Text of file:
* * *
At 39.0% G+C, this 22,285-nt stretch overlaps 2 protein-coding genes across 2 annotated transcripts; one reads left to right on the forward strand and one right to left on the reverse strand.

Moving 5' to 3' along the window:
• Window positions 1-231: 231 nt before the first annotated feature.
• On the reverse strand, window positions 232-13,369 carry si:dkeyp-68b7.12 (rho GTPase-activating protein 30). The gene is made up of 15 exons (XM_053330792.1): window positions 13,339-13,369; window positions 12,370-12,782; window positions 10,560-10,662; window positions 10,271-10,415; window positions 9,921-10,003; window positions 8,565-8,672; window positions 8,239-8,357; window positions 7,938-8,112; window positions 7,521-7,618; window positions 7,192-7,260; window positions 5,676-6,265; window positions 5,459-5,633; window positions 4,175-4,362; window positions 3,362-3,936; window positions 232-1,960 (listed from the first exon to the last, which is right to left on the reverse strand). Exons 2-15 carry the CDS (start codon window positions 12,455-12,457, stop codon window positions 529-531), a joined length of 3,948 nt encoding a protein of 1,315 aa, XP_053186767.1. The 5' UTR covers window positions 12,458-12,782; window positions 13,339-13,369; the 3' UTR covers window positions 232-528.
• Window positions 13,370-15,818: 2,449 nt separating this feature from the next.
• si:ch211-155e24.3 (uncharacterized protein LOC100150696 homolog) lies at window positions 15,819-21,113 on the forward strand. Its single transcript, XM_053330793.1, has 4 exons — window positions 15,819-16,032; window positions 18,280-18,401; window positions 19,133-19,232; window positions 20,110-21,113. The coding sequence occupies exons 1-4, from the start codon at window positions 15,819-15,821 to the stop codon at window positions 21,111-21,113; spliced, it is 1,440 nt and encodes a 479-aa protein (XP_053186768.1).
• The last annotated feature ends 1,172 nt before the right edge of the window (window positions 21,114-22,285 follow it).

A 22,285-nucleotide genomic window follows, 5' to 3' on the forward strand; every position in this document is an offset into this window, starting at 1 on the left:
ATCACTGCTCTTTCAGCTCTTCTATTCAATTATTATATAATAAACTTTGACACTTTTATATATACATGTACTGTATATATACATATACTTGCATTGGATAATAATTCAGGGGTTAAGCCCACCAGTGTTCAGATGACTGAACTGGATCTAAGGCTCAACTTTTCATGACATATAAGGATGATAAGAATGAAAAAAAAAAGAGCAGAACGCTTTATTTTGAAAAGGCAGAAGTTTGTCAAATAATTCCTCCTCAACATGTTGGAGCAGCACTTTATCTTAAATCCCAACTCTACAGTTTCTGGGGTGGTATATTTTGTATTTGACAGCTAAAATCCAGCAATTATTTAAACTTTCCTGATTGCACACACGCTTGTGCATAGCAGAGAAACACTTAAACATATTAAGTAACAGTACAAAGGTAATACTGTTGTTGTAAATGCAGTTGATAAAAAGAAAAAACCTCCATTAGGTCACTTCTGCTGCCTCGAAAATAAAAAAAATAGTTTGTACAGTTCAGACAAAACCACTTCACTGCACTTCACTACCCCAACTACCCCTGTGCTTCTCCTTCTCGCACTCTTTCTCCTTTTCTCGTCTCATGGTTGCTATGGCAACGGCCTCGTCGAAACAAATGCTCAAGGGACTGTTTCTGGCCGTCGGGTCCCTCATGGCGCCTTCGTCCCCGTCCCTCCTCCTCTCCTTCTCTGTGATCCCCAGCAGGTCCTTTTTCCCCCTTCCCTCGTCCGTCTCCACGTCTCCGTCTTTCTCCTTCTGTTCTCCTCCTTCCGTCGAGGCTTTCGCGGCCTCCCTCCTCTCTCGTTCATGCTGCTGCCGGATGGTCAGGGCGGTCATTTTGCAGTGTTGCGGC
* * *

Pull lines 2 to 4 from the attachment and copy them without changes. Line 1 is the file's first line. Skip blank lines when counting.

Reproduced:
Moving 5' to 3' along the window:
• Window positions 1-231: 231 nt before the first annotated feature.
• On the reverse strand, window positions 232-13,369 carry si:dkeyp-68b7.12 (rho GTPase-activating protein 30). The gene is made up of 15 exons (XM_053330792.1): window positions 13,339-13,369; window positions 12,370-12,782; window positions 10,560-10,662; window positions 10,271-10,415; window positions 9,921-10,003; window positions 8,565-8,672; window positions 8,239-8,357; window positions 7,938-8,112; window positions 7,521-7,618; window positions 7,192-7,260; window positions 5,676-6,265; window positions 5,459-5,633; window positions 4,175-4,362; window positions 3,362-3,936; window positions 232-1,960 (listed from the first exon to the last, which is right to left on the reverse strand). Exons 2-15 carry the CDS (start codon window positions 12,455-12,457, stop codon window positions 529-531), a joined length of 3,948 nt encoding a protein of 1,315 aa, XP_053186767.1. The 5' UTR covers window positions 12,458-12,782; window positions 13,339-13,369; the 3' UTR covers window positions 232-528.